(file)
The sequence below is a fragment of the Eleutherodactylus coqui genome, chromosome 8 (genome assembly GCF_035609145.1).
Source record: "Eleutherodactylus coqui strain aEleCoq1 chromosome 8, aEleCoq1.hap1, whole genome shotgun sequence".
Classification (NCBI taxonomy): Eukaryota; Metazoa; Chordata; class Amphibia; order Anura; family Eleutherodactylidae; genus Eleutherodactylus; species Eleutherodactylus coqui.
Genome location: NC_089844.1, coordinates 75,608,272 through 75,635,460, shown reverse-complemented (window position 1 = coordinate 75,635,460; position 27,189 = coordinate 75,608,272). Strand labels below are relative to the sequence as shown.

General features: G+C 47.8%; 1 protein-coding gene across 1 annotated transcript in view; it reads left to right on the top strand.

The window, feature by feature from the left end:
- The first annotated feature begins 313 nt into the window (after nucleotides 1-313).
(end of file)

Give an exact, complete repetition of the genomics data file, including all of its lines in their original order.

The sequence below is a fragment of the Eleutherodactylus coqui genome, chromosome 8 (genome assembly GCF_035609145.1).
Source record: "Eleutherodactylus coqui strain aEleCoq1 chromosome 8, aEleCoq1.hap1, whole genome shotgun sequence".
Classification (NCBI taxonomy): Eukaryota; Metazoa; Chordata; class Amphibia; order Anura; family Eleutherodactylidae; genus Eleutherodactylus; species Eleutherodactylus coqui.
Genome location: NC_089844.1, coordinates 75,608,272 through 75,635,460, shown reverse-complemented (window position 1 = coordinate 75,635,460; position 27,189 = coordinate 75,608,272). Strand labels below are relative to the sequence as shown.

General features: G+C 47.8%; 1 protein-coding gene across 1 annotated transcript in view; it reads left to right on the top strand.

The window, feature by feature from the left end:
- The first annotated feature begins 313 nt into the window (after nucleotides 1-313).